Gravitas Ventures to Distribute Documentary “Downwind” About Fallout From Nuclear Testing in United States on August 18th

Downwind directed Mark Shapiro and Douglas Brian Miller

Blistering film chronicles decades of deception by federal government over close to 1000 detonations

Los Angeles ( July 24, 2023 ) -

Hiroshima. Nagasaki. Mercury, Nevada? The latter was the site for the testing of 928 large-scale nuclear weapons from 1951 to 1992. Emmy-winner Martin Sheen (“The West Wing”) narrates “Downwind,” a harrowing documentary that exposes an infamous chapter of United States history and the ongoing health consequences for downwinder communities, mostly comprised of Native Americans, Mormons and ranchers.

Gravitas Ventures, an Anthem Sports & Entertainment Company, will release Downwind in limited theatrical and on VOD on August 18th.

Generations of “downwinders” living in the path of radioactive fallout from hundreds of atomic bomb test explosions in Nevada have suffered terrible long-term effects on their health and their environment.

The film is executive produced by actor/activist Mathew Modine, who stars in this summer’s long-awaited “Oppenheimer” from director Christopher Nolan.

“I grew up in Utah,” says actor/executive producer Matthew Modine. “Southern Utah was deeply affected by the nearly 1,000 nuclear and atomic bombs detonated in the Nevada desert. My grandparents’ homestead was in Death Valley on land they shared with the Shoshone. My father grew up there and later died of cancer, like so many of our friends and neighbors. In 1987, my brother Maury was arrested in Mercury, Nevada – alongside our documentary’s narrator Martin Sheen — protesting the continued testing of nuclear bombs. Maury said the single smartest thing I’ve ever heard about the testing: ‘They know they work, why do they need to test them?’ With Putin threatening to use dirty bombs, this film is incredibly relevant. I’m proud to be in the cast of Christopher Nolan’s Oppenheimer, which will further spotlight this subject.”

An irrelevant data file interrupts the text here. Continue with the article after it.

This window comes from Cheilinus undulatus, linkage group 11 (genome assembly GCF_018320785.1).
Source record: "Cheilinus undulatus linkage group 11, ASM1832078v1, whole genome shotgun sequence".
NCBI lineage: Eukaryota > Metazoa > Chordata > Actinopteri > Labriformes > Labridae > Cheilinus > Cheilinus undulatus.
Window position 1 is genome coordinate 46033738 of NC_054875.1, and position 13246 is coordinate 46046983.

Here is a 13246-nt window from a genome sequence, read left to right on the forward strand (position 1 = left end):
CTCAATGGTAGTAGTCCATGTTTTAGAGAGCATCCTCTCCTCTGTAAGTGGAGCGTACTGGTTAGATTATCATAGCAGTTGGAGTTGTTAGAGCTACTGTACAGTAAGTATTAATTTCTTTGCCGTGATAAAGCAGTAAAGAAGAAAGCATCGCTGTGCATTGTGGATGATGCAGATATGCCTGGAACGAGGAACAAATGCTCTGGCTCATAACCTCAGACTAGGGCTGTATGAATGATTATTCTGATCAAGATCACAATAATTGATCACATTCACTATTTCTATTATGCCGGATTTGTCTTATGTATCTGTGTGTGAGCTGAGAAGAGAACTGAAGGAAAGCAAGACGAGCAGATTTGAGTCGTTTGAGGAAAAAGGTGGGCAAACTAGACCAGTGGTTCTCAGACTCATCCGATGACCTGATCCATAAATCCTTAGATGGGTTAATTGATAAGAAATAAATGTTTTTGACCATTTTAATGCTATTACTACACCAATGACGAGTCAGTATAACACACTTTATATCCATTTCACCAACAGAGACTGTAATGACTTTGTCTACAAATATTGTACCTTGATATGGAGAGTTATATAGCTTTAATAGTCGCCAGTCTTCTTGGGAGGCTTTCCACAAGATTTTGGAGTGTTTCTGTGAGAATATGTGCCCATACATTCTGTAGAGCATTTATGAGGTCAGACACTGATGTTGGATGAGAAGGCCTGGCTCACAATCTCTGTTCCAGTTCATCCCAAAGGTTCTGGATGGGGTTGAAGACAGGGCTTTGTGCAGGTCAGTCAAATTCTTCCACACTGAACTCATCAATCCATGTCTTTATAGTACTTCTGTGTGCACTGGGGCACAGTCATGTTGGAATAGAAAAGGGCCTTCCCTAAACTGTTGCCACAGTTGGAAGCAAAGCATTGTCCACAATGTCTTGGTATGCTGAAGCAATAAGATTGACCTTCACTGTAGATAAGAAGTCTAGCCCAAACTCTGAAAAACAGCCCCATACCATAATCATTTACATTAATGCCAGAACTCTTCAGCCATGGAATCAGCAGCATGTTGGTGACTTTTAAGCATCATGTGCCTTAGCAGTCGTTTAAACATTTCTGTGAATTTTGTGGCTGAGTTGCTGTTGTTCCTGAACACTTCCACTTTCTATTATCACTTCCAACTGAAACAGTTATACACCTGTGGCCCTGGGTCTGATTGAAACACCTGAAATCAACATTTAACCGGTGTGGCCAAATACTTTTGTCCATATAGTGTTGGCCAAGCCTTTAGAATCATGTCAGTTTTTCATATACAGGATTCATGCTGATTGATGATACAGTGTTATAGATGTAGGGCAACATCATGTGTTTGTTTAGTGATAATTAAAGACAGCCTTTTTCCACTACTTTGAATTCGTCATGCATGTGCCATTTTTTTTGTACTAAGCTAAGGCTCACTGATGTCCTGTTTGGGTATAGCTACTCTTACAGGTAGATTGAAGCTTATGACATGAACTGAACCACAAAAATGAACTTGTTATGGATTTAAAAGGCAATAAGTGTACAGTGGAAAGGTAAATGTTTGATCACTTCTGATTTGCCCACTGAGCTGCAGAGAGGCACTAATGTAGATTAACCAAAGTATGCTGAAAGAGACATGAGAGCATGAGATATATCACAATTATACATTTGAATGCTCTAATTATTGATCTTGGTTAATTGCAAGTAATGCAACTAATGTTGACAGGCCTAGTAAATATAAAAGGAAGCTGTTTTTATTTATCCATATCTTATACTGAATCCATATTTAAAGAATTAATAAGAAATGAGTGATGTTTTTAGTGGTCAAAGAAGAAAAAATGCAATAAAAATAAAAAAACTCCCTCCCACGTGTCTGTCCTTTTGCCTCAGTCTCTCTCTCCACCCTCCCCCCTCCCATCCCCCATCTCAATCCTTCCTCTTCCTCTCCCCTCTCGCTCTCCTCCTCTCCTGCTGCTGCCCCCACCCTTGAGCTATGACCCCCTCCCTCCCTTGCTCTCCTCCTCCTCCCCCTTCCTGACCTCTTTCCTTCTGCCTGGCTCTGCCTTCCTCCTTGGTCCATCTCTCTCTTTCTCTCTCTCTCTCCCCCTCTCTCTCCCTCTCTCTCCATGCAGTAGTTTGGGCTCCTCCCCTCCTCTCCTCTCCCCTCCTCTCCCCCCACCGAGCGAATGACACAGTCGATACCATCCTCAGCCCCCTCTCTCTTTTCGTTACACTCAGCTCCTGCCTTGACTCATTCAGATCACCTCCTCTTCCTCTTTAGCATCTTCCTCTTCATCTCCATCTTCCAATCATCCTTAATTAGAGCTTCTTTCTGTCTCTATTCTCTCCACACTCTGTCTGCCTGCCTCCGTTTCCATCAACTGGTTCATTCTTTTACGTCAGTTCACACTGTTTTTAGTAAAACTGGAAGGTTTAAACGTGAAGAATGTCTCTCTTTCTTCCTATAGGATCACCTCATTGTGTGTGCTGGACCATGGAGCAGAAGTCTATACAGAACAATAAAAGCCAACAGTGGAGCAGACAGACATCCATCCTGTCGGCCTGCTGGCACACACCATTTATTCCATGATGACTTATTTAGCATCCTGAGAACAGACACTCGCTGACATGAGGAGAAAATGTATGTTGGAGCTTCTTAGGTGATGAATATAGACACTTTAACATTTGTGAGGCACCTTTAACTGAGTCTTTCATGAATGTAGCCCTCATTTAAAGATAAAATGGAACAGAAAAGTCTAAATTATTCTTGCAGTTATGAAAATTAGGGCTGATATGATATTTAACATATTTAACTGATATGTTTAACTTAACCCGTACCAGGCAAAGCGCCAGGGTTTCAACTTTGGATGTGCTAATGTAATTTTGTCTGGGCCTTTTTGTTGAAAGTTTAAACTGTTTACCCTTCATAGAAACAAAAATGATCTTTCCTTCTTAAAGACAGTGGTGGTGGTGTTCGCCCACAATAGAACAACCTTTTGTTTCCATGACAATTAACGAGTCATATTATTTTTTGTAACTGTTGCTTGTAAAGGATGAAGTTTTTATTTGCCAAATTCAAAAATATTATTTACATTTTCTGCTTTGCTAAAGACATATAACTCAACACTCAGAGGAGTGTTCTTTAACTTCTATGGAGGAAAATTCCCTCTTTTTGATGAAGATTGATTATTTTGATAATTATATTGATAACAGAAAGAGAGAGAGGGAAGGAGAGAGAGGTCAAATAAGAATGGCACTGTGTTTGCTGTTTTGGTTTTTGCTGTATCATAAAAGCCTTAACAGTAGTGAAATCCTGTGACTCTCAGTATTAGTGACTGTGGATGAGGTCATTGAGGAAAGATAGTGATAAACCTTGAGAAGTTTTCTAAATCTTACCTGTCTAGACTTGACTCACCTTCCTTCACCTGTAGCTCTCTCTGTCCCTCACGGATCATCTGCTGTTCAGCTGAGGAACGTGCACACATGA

Oscar winner Michael Douglas became an anti-nuclear activist after starring in and producing the Academy Award-winning film “The China Syndrome” (1979) about a meltdown at a nuclear power plant. “Two weeks after the movie came out,” he recalls, “we had the Three Mile Island nuclear plant incident, and one began to see these unbelievable similarities. That was an epiphany for me; it was like someone was trying to tell me something. That was the beginning of my activism. The secrecy around these tests is so poisonous and has had such tragic consequences.”

Recently, Douglas tried to trace his family roots in Belarus, near the Chernobyl nuclear power plant. “After the (Chernobyl) tragedy, Belarus took most of the fallout,” he says. “And lo and behold, I couldn’t find my father’s (actor Kirk Douglas) village anymore. Because it was downwind. It was in that area of Belarus which was lost and had been vacated. The one thing I’d hoped for in my lifetime was to see this planet be rid of nuclear weapons. It looks like it’s not going to happen.”

“The Shoshone land and people unwillingly bear a disproportionate burden of risk from decades of nuclear weapons testing,” says Ian Zabarte, Principal Man of the Western Bands of the Shoshone Nation of Indians. Zabarte’s grandfather, uncle and cousins have died from various forms of cancer and other diseases known to be plausibly caused by exposure to radioactive fallout from testing. To this day, the Nevada Test Site rests on deeded and sacred Shoshone land, without the consent of the Shoshone. Zabarte refers to the area as “the most-bombed nation on earth.” A tireless advocate, he is a board member of the Native Community Action Council and served on the Nevada Desert Experience Board.